It was interesting, because after the workshop, there were a series of annoying questions that were all along the lines of: but what if you don't know anything about gaming? I mean, the presenters had to find 5 or 6 different ways to say: find someone in the gaming community to provide leadership.

It reminded me of the challenge of Spanish-language outreach among libraries where none of the employees speak Spanish. Still, the librarians want to come up with their own initiatives rather than letting the local community take charge. I'm beginning to believe that the secret to success if often giving up a measure of control.

Saturday, June 16, 2007

Where your mouth is

I'm alittle late with this, but in case you don't read the ProJo religiously, here's a bullet point summary of the June 14 article:
  • The city and PPL signed a contract, but the city council has to approve it.
  • The city is contributing $3.3 million this year, with cost of living increases every year following.
  • They're establishing something called a Library Partnership Advisory Committee. I assume this is a variation on the theme of "Municipal Library Services Board." In the words of the article, this board will "oversee finances across the library system, though the body would have no authority over the PPL’s trustees."* So what exactly do they have authority over? City/state money? Can the trustees trump them there, too?
  • Ten people are being laid off.
  • Fox Point, Smith Hill, Olneyville, South Providence and Wanskuck will be open 28½ hours a week instead of 30, and all branches will be closed for lunch and dinner (because there will no longer be enough staff to cover breaks).
Ignore the rah-rah nut graph about "ending a years-long dispute over library service and establishing the first written agreement in the history of their 100-year relationship." Seriously, does anyone really think the problems are over?

*I hear that there's already some formula for how to populate this board, but no one can tell me exactly what it is or how people will be selected. But don't worry, there are going to be representatives of the people.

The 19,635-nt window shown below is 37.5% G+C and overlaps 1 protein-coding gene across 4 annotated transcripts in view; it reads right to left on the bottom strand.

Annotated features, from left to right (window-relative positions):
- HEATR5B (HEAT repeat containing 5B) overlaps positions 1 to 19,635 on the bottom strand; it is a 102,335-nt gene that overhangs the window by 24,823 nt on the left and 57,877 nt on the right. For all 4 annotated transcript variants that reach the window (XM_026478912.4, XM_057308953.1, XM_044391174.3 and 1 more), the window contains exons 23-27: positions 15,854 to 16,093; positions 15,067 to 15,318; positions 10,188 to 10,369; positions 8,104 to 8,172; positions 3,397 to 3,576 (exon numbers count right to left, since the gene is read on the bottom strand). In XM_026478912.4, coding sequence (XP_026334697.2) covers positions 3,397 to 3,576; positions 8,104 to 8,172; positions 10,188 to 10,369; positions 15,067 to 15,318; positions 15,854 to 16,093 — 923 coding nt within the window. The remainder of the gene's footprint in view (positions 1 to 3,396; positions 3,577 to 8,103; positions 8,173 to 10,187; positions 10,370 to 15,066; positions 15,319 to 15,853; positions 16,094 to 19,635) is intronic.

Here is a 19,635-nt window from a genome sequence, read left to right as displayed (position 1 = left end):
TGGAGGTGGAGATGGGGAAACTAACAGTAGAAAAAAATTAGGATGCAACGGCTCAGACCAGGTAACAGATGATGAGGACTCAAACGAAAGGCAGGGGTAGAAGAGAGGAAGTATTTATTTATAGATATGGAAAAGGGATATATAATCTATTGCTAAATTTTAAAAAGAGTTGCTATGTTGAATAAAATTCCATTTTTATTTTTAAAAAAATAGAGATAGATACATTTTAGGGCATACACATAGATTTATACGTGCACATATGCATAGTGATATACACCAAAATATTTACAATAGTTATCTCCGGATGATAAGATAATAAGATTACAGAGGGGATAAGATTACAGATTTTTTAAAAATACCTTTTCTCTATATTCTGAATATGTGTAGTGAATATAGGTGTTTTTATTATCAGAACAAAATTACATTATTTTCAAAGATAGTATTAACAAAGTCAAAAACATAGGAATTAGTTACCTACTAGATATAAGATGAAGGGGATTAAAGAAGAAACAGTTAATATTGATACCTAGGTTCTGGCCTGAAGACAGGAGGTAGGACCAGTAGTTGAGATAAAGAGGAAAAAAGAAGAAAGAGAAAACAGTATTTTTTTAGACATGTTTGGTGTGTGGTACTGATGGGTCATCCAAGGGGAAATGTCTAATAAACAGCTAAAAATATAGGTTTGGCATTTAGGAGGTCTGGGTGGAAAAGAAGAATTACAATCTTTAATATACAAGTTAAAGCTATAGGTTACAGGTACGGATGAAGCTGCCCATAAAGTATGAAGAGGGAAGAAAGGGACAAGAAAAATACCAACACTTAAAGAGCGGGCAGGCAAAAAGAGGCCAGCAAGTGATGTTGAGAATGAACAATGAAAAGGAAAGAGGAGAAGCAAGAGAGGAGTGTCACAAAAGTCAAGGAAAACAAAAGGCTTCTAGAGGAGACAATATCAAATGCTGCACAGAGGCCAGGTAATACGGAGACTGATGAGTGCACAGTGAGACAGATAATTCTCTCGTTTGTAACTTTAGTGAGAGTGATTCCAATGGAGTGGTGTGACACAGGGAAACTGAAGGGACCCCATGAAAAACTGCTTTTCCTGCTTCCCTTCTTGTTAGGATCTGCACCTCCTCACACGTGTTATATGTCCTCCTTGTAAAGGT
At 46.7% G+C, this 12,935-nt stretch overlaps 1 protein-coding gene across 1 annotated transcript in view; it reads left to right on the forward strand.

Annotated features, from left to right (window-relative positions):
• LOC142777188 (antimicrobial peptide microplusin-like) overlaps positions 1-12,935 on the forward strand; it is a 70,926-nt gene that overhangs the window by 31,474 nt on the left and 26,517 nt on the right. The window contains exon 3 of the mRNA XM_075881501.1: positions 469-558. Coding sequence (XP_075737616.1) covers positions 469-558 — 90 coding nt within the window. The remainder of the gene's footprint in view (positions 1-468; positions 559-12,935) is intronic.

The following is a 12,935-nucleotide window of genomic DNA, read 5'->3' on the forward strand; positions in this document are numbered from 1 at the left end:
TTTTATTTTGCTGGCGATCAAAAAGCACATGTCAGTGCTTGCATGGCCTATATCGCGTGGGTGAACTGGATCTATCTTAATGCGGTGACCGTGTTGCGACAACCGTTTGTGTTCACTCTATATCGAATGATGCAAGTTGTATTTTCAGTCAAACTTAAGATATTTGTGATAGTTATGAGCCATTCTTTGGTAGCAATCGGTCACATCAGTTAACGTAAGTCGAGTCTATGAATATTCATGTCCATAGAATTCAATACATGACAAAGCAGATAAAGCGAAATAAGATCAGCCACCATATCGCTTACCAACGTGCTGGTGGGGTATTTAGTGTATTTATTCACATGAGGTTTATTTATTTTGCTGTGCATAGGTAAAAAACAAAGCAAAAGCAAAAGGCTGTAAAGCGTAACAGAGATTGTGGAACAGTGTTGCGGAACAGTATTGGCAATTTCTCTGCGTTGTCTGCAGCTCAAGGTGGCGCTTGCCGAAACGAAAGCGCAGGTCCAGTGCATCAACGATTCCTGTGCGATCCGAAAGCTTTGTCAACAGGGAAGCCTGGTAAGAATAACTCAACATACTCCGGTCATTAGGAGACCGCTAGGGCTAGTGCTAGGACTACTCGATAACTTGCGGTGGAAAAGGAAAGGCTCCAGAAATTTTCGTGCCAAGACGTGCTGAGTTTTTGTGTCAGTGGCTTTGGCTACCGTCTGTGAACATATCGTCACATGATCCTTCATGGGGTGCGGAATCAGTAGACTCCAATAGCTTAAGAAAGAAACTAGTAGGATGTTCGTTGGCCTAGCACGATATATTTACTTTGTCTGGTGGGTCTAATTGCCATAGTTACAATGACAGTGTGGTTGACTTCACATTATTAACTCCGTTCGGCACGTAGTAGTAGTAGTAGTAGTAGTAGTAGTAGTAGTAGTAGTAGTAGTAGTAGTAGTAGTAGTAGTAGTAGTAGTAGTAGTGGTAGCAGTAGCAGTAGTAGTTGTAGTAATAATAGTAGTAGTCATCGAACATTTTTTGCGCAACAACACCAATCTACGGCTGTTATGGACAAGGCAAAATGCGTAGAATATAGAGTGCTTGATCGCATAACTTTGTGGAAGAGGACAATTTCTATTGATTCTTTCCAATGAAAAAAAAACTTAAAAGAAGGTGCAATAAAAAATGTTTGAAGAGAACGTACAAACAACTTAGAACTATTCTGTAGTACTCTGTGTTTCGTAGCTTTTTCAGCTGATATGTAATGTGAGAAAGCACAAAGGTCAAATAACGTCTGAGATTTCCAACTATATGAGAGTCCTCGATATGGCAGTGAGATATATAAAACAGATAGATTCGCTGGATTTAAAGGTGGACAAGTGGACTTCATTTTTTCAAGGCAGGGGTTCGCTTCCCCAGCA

Monday, June 11, 2007

Summer Reading: Damn the man, save Isaura

My lil sis recommended Pucker, by Melanie Gideon, and it wasn't until two days after I finished reading it that I realized what made the book so disturbing. I mean, besides this part (If your name is Emily's Mom, don't read this. Seriously. It describes someone's face being burned off.):

"The top layers of my skin hung from my face like a giant sheet of wax. Cook would later tell me that I had no idea my face was aflame. I was cupping my chin as if I had just vomited and was trying to get to the bathroom before it splattered all over the floor" (28-29).

OK, so obviously, this book is about a burn victim, but it's a little more complicated than that, because, specifically, this book is about a burn victim from a distopian world called Isaura whose mother drags him through a portal to America (hospitals! McDonalds! motorcycles!). There she supports the two of them by reading people's futures from the comfort of her creepy, invalid bedroom. Then on page 5 she tells her son, now 17-year-old Thomas, that he's going to have to go back to Isaura and get something she left behind. It's actually a body part, but I don't want to get into that here.

Thomas figures he can sneak back into Isaura because Isaurians have a creepy policy of targetting desperate, suicidal, disfigured, terminally ill people and making them an offer: Come do manual labor for Isuara and we'll cure your disability. But you have to stay in Isaura. And do whatever we tell you. Forever.

Thomas crosses the border with a pair of conjoined twins, a girl whose skin can't be exposed to sunlight, an obese man, and a woman in a wheel chair. But he gets sidetracked from the mission his mother has assigned him, because as soon as his face is healed, he's hot, and all the girls want to make out with him. Except, of course, the one girl he wants.

What's so disturbing about the book is that Isaura is your classic distopia--rigid, idyllic, static. People are neatly stratified, technology is firmly resisted, and books are strictly forbidden. Everyone's "happy." It's just the kind of society whose elaborate facade is supposed to be ripped off by a noble freedom fighter to reveal the dirty machinations going on behind the scenes. But at the end of the novel, the facade is still intact. Thomas thinks the government is up to something shady, but what he perceives as a political plot turns out to be a very personal betrayal.

I don't want to spoil anything here, but I really want other people to read this and tell me if it doesn't confirm the paranoid teenage conclusions that 1) you can't change the world and 2) everyone is watching you. Not to mention, 3) your parents really did do something to ruin your life when you were about 5 years old so you should just blame all your problems on them.

That isn't exactly a criticism. I appreciate the deep pessimism of this book. In fact, I was a little disappointed that the ending wasn't even darker, as well as a little more drawn out and painful. As it is, it's the kind of book that creeps up on you, makes you a little uncomfortable, and leaves you a little dissatisfied. If I thought the author did all that intentionally, I'd be even more impressed.